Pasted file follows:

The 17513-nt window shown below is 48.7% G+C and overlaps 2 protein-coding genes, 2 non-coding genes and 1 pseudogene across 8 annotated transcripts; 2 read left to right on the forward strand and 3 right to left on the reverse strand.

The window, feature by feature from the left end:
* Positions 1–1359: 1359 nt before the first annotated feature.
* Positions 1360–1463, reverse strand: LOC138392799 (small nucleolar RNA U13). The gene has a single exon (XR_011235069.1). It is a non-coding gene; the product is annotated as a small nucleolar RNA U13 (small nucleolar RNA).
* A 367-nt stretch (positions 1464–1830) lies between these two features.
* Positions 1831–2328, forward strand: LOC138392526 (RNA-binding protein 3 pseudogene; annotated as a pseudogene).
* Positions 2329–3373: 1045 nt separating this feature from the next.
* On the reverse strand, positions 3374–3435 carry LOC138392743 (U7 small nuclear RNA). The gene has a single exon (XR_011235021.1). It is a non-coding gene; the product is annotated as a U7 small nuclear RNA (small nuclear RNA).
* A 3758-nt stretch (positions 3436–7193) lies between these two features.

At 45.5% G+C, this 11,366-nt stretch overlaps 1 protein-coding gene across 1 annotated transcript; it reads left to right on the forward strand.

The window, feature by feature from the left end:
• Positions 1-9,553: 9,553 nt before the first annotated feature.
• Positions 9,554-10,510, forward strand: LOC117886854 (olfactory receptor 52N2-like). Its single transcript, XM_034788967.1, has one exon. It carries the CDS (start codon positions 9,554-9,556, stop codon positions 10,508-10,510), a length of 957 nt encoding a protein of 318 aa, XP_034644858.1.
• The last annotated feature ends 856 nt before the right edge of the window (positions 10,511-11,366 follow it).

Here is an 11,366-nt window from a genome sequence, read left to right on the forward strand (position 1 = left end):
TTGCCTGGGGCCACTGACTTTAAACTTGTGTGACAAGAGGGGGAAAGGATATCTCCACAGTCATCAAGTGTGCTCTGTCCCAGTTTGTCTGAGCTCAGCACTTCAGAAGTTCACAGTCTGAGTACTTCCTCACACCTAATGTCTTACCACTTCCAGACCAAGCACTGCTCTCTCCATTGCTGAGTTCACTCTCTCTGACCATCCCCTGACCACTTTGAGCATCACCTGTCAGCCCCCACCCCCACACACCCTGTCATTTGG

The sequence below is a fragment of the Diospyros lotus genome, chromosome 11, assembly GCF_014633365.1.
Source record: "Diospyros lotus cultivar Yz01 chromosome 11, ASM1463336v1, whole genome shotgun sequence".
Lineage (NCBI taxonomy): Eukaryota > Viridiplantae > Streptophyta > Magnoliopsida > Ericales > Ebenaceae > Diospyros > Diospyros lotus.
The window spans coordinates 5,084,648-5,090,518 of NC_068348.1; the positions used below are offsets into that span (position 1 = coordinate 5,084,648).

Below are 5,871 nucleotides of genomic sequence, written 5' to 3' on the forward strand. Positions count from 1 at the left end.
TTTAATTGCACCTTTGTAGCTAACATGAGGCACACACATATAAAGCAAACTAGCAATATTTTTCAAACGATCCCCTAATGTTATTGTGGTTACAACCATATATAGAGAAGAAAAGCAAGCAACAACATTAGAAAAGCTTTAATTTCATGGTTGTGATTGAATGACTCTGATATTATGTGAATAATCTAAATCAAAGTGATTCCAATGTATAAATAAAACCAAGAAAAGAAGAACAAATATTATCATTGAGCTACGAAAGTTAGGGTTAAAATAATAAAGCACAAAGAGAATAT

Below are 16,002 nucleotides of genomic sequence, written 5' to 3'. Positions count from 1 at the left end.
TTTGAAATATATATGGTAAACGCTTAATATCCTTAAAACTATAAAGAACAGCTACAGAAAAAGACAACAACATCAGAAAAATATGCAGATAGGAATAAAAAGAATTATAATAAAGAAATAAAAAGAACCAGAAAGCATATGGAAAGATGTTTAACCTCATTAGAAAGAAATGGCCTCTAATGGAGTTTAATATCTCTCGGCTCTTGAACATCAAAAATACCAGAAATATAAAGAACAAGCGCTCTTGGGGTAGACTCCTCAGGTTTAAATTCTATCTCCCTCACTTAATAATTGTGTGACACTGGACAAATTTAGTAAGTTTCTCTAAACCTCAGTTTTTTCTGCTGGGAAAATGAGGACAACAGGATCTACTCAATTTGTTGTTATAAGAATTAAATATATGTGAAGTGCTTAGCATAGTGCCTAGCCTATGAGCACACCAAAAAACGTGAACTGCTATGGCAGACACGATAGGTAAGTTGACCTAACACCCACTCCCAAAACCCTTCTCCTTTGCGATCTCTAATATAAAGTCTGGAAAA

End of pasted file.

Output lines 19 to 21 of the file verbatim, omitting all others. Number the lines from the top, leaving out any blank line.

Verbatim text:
Lineage (NCBI taxonomy): Eukaryota > Viridiplantae > Streptophyta > Magnoliopsida > Ericales > Ebenaceae > Diospyros > Diospyros lotus.
The window spans coordinates 5,084,648-5,090,518 of NC_068348.1; the positions used below are offsets into that span (position 1 = coordinate 5,084,648).

Below are 5,871 nucleotides of genomic sequence, written 5' to 3' on the forward strand. Positions count from 1 at the left end.